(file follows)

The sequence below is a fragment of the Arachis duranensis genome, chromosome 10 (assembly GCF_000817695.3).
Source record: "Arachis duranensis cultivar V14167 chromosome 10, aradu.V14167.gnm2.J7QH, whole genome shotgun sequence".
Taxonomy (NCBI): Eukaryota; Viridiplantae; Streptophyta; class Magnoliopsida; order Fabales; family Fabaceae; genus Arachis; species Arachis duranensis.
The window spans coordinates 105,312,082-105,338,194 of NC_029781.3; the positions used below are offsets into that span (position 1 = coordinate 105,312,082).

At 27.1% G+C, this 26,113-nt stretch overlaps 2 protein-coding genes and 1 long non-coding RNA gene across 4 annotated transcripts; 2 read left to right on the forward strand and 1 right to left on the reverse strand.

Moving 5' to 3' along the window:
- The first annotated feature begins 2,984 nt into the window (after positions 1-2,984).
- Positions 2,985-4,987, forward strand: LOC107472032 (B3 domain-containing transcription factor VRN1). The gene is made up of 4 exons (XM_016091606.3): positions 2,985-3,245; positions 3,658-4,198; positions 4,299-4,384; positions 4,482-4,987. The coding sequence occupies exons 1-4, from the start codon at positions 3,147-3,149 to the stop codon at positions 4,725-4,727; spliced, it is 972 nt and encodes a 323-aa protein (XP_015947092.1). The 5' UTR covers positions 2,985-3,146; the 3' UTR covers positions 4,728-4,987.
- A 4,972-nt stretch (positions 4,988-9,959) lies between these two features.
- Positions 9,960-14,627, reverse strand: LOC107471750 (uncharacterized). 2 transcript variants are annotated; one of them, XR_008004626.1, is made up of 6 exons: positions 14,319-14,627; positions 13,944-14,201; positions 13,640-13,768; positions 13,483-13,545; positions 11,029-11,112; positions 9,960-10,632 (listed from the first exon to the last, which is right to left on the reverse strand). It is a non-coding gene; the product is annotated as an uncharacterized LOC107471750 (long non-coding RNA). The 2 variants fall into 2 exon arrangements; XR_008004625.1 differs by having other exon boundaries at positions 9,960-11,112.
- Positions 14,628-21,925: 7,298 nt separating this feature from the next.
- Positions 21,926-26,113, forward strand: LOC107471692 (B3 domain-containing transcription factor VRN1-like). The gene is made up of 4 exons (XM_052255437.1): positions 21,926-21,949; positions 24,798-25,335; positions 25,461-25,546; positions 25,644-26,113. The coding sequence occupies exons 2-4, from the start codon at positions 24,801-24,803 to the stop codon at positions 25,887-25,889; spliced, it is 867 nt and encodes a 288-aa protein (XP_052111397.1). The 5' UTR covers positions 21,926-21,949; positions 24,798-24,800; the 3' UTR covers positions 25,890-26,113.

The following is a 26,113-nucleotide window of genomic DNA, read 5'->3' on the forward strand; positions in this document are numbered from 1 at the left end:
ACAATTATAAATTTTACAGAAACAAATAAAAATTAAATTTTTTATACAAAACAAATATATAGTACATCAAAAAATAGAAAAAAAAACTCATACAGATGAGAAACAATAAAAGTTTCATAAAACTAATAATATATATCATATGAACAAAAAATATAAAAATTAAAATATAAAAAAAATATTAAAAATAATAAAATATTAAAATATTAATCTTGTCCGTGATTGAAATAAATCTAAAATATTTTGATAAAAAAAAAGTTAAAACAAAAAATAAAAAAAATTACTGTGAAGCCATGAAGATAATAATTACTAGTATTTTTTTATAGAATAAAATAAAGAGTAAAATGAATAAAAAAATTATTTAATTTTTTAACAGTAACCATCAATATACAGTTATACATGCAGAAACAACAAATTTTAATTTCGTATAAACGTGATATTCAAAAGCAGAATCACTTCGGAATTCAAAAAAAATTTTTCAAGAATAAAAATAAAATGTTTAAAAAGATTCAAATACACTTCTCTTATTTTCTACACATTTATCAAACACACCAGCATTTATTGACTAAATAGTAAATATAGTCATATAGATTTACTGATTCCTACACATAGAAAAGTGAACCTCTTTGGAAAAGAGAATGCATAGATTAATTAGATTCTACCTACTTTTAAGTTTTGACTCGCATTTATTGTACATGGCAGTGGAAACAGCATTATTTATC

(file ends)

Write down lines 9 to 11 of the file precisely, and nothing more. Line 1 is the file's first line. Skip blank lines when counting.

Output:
- A 4,972-nt stretch (positions 4,988-9,959) lies between these two features.
- Positions 9,960-14,627, reverse strand: LOC107471750 (uncharacterized). 2 transcript variants are annotated; one of them, XR_008004626.1, is made up of 6 exons: positions 14,319-14,627; positions 13,944-14,201; positions 13,640-13,768; positions 13,483-13,545; positions 11,029-11,112; positions 9,960-10,632 (listed from the first exon to the last, which is right to left on the reverse strand). It is a non-coding gene; the product is annotated as an uncharacterized LOC107471750 (long non-coding RNA). The 2 variants fall into 2 exon arrangements; XR_008004625.1 differs by having other exon boundaries at positions 9,960-11,112.
- Positions 14,628-21,925: 7,298 nt separating this feature from the next.